Articles | Volume 19, issue 1
Nonlin. Processes Geophys., 19, 9–22, 2012
Nonlin. Processes Geophys., 19, 9–22, 2012

Research article 03 Jan 2012

Research article | 03 Jan 2012

Bistable systems with stochastic noise: virtues and limits of effective one-dimensional Langevin equations

V. Lucarini1,2, D. Faranda1, and M. Willeit3 V. Lucarini et al.
  • 1Klimacampus, Institute of Meteorology, Hamburg Universität, Hamburg, Germany
  • 2Department of Mathematics and Statistics, University of Reading, Reading, UK
  • 3Potsdam Institute for Climate Impact Research, Potsdam, Germany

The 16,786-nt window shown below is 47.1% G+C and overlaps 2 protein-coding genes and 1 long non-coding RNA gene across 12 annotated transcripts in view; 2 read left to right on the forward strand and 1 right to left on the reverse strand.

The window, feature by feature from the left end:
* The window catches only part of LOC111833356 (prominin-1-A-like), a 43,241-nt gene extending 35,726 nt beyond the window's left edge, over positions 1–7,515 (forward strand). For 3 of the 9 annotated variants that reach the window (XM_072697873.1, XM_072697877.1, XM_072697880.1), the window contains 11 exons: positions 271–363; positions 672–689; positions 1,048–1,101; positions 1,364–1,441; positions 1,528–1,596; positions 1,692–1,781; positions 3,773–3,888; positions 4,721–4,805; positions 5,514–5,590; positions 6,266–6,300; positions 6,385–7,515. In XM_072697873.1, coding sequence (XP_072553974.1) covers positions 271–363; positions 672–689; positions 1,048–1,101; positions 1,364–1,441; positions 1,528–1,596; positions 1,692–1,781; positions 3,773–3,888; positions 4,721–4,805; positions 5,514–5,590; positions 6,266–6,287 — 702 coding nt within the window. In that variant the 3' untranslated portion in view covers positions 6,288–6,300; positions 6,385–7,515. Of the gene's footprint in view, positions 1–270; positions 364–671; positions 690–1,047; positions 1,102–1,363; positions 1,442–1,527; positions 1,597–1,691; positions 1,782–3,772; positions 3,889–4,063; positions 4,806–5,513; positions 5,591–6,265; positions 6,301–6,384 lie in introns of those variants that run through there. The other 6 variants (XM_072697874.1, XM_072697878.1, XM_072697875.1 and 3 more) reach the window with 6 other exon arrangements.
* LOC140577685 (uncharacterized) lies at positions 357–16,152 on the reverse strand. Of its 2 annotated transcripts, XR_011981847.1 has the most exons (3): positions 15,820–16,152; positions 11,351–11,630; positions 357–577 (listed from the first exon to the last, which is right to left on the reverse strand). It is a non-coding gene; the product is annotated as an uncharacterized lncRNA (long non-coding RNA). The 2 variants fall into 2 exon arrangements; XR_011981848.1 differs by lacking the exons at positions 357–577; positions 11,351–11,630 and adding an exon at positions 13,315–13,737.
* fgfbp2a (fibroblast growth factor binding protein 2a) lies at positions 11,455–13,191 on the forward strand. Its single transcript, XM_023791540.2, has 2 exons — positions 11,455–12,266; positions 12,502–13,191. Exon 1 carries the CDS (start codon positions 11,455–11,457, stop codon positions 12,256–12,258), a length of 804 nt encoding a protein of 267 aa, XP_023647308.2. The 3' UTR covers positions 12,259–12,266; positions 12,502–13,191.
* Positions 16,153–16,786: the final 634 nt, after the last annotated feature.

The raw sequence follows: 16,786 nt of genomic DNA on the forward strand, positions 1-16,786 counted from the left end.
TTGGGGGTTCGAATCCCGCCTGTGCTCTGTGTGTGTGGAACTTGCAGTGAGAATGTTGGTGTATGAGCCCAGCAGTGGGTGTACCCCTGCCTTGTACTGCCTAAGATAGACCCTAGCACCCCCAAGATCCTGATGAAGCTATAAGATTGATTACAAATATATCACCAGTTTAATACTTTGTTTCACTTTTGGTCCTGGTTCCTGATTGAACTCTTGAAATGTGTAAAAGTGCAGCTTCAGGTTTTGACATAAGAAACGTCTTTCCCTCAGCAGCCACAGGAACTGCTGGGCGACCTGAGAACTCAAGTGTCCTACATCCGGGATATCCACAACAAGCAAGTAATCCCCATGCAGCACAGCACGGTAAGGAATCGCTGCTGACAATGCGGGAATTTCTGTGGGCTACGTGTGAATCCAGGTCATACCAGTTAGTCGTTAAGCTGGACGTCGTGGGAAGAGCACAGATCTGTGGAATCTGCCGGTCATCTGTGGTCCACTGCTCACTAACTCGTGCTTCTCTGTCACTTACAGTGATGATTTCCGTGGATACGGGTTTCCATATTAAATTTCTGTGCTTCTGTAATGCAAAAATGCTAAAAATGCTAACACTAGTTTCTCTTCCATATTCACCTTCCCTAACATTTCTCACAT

Abstract. The understanding of the statistical properties and of the dynamics of multistable systems is gaining more and more importance in a vast variety of scientific fields. This is especially relevant for the investigation of the tipping points of complex systems. Sometimes, in order to understand the time series of given observables exhibiting bimodal distributions, simple one-dimensional Langevin models are fitted to reproduce the observed statistical properties, and used to investing-ate the projected dynamics of the observable. This is of great relevance for studying potential catastrophic changes in the properties of the underlying system or resonant behaviours like those related to stochastic resonance-like mechanisms. In this paper, we propose a framework for encasing this kind of studies, using simple box models of the oceanic circulation and choosing as observable the strength of the thermohaline circulation. We study the statistical properties of the transitions between the two modes of operation of the thermohaline circulation under symmetric boundary forcings and test their agreement with simplified one-dimensional phenomenological theories. We extend our analysis to include stochastic resonance-like amplification processes. We conclude that fitted one-dimensional Langevin models, when closely scrutinised, may result to be more ad-hoc than they seem, lacking robustness and/or well-posedness. They should be treated with care, more as an empiric descriptive tool than as methodology with predictive power.